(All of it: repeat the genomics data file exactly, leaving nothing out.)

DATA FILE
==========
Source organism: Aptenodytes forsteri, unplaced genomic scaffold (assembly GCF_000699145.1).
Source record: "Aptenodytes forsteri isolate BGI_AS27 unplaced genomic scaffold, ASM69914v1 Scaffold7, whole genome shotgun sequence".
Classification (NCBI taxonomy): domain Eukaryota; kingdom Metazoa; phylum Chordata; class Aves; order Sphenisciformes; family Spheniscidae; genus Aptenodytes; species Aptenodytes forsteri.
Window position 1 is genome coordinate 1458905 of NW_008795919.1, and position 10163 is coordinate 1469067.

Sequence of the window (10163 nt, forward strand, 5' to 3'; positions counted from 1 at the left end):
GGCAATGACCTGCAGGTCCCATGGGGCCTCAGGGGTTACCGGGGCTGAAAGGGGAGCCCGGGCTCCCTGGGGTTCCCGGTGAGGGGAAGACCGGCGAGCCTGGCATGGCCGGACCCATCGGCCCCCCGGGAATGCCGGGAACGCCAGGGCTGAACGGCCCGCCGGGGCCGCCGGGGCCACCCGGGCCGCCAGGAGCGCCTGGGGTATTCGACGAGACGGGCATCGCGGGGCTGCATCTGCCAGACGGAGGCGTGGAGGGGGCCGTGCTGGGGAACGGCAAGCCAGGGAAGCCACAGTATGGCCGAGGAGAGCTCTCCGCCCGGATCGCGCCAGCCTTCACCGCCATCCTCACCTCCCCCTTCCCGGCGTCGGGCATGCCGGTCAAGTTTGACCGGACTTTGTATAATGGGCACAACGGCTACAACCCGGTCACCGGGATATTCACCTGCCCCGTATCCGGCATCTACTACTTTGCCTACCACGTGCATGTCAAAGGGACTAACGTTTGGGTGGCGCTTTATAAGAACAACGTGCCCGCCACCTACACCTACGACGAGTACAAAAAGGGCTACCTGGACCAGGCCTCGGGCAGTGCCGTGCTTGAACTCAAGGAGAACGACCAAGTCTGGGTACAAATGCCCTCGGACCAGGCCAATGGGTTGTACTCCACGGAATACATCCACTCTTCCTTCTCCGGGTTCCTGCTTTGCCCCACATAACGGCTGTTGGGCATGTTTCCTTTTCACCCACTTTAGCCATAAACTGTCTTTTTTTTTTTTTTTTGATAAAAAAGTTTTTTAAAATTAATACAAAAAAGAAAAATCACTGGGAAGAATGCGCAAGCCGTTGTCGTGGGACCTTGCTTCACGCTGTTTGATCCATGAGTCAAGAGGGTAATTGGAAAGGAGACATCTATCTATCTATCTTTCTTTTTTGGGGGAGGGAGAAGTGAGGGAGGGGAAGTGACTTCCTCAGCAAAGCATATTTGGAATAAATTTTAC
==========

Source organism: Aptenodytes forsteri, unplaced genomic scaffold (assembly GCF_000699145.1).
Source record: "Aptenodytes forsteri isolate BGI_AS27 unplaced genomic scaffold, ASM69914v1 Scaffold7, whole genome shotgun sequence".
Classification (NCBI taxonomy): domain Eukaryota; kingdom Metazoa; phylum Chordata; class Aves; order Sphenisciformes; family Spheniscidae; genus Aptenodytes; species Aptenodytes forsteri.
Window position 1 is genome coordinate 1458905 of NW_008795919.1, and position 10163 is coordinate 1469067.

Sequence of the window (10163 nt, forward strand, 5' to 3'; positions counted from 1 at the left end):
GGCAATGACCTGCAGGTCCCATGGGGCCTCAGGGGTTACCGGGGCTGAAAGGGGAGCCCGGGCTCCCTGGGGTTCCCGGTGAGGGGAAGACCGGCGAGCCTGGCATGGCCGGACCCATCGGCCCCCCGGGAATGCCGGGAACGCCAGGGCTGAACGGCCCGCCGGGGCCGCCGGGGCCACCCGGGCCGCCAGGAGCGCCTGGGGTATTCGACGAGACGGGCATCGCGGGGCTGCATCTGCCAGACGGAGGCGTGGAGGGGGCCGTGCTGGGGAACGGCAAGCCAGGGAAGCCACAGTATGGCCGAGGAGAGCTCTCCGCCCGGATCGCGCCAGCCTTCACCGCCATCCTCACCTCCCCCTTCCCGGCGTCGGGCATGCCGGTCAAGTTTGACCGGACTTTGTATAATGGGCACAACGGCTACAACCCGGTCACCGGGATATTCACCTGCCCCGTATCCGGCATCTACTACTTTGCCTACCACGTGCATGTCAAAGGGACTAACGTTTGGGTGGCGCTTTATAAGAACAACGTGCCCGCCACCTACACCTACGACGAGTACAAAAAGGGCTACCTGGACCAGGCCTCGGGCAGTGCCGTGCTTGAACTCAAGGAGAACGACCAAGTCTGGGTACAAATGCCCTCGGACCAGGCCAATGGGTTGTACTCCACGGAATACATCCACTCTTCCTTCTCCGGGTTCCTGCTTTGCCCCACATAACGGCTGTTGGGCATGTTTCCTTTTCACCCACTTTAGCCATAAACTGTCTTTTTTTTTTTTTTTTGATAAAAAAGTTTTTTAAAATTAATACAAAAAAGAAAAATCACTGGGAAGAATGCGCAAGCCGTTGTCGTGGGACCTTGCTTCACGCTGTTTGATCCATGAGTCAAGAGGGTAATTGGAAAGGAGACATCTATCTATCTATCTTTCTTTTTTGGGGGAGGGAGAAGTGAGGGAGGGGAAGTGACTTCCTCAGCAAAGCATATTTGGAATAAATTTTAC